Key Components of an Income Statement

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Company financial statements consist of an income statement -- also referred to as a profit and loss statement or a net earnings statement -- balance sheet and cash flow. Income statements reflect a company's fluctuations in income over time, usually annually or bi-annually. These and other key components reflect the stability and earning potential of the organization.

Total Revenue

  • Total revenue is the primary component of an income statement, as it measures the total amount of money the company generates from sales. As a gross value, expenses are not deducted from the total revenue. This figure is of particular interest to the investors, as it demonstrates the year-on-year growth of the company.

Total Expenses

  • Every company incurs expenses to generate income, with the two major types being operating and non-operating expenses. Operating expenses arise daily from necessities like cost of sales, marketing, administration, research and development. Non-operating costs include financial and investment expenses like interest, dividends, interest and profits made on securities of other companies. Income tax paid, depreciation and amortization also fall under expenses.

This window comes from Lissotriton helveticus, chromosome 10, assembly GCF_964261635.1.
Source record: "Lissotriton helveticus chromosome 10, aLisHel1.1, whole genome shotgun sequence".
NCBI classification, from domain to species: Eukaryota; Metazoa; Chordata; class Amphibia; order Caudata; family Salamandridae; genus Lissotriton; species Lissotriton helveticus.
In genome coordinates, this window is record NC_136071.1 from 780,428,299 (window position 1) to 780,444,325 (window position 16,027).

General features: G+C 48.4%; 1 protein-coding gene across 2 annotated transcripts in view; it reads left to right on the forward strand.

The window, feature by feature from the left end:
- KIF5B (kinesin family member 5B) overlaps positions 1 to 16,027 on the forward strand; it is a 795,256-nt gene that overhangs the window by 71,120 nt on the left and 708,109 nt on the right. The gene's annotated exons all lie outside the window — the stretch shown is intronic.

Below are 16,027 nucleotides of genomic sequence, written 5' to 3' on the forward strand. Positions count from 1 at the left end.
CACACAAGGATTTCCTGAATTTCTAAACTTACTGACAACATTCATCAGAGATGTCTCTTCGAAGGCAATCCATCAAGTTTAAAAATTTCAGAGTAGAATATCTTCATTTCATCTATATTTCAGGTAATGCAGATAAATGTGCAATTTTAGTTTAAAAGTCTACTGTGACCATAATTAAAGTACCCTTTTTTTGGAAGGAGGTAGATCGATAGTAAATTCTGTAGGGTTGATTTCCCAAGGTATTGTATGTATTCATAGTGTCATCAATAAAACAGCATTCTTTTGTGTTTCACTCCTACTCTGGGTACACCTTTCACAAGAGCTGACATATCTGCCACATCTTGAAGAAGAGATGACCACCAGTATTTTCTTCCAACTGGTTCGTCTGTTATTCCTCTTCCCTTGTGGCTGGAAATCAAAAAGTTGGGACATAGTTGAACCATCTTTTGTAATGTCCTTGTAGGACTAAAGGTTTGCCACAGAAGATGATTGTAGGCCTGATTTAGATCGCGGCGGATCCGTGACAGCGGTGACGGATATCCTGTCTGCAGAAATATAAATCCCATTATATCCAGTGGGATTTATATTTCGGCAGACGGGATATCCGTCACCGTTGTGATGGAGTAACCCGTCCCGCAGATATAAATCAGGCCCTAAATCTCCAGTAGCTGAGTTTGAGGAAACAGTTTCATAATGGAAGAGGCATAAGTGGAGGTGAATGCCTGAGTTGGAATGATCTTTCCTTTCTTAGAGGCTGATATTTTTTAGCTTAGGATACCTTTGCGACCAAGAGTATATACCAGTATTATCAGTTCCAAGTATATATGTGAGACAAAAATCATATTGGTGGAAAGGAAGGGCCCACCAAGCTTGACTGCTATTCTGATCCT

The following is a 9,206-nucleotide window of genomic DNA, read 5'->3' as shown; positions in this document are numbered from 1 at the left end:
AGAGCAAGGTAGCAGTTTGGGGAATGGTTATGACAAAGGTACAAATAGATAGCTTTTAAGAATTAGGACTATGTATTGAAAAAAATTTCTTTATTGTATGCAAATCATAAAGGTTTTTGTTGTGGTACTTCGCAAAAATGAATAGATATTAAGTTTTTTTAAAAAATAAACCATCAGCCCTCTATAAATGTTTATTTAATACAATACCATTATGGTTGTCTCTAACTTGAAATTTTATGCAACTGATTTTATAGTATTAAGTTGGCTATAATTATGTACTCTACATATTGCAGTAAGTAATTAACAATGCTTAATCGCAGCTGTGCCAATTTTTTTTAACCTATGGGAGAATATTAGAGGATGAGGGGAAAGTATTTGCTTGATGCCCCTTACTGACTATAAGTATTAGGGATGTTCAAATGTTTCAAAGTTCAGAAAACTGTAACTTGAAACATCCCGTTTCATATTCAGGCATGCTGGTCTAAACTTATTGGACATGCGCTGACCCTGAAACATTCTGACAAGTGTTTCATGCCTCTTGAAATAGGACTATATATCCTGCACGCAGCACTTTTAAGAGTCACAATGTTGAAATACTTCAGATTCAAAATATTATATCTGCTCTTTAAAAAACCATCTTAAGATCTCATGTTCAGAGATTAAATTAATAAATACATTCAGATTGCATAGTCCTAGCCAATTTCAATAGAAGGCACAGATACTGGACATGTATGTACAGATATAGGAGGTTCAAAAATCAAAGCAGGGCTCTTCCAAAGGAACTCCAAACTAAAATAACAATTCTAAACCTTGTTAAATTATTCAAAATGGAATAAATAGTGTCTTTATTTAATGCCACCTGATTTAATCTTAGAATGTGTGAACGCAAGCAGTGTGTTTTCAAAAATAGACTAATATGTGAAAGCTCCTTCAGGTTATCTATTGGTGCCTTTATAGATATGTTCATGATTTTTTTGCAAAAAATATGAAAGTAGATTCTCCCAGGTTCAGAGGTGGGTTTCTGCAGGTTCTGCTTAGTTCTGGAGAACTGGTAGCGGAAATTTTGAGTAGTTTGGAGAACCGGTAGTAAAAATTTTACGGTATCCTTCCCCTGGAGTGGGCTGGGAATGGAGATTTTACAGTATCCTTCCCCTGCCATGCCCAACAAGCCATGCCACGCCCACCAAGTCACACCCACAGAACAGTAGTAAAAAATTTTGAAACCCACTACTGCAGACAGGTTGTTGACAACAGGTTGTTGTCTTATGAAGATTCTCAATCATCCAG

Gross Profit

  • Gross profit -- also known as gross income or gross margin -- is the difference between total revenue and expenses incurred when turning profit. Apart from showing the difference between sales and expenses, gross profit gives an idea of the available resources a company has to cover other expenses. A stable and high gross margin indicates lower financial risk for investors.

Operating Income

  • Earnings Before Interest and Tax, or EBIT, is operating income and is the most effective indicator of a company's performance. Deducting interest and taxes from EBIT shows the earning capacity of a company. Stock market analysts consider operating income a more significant measure of a company's profitability than net income.

Earnings per Share

  • Most income statements include Earnings per Share, or EPS, in their income statement. EPS is the net income divided by the number of outstanding shares of the company. Earnings per share usually indicates how much money shareholders will receive if the company allocates the entire net income among its shareholders.

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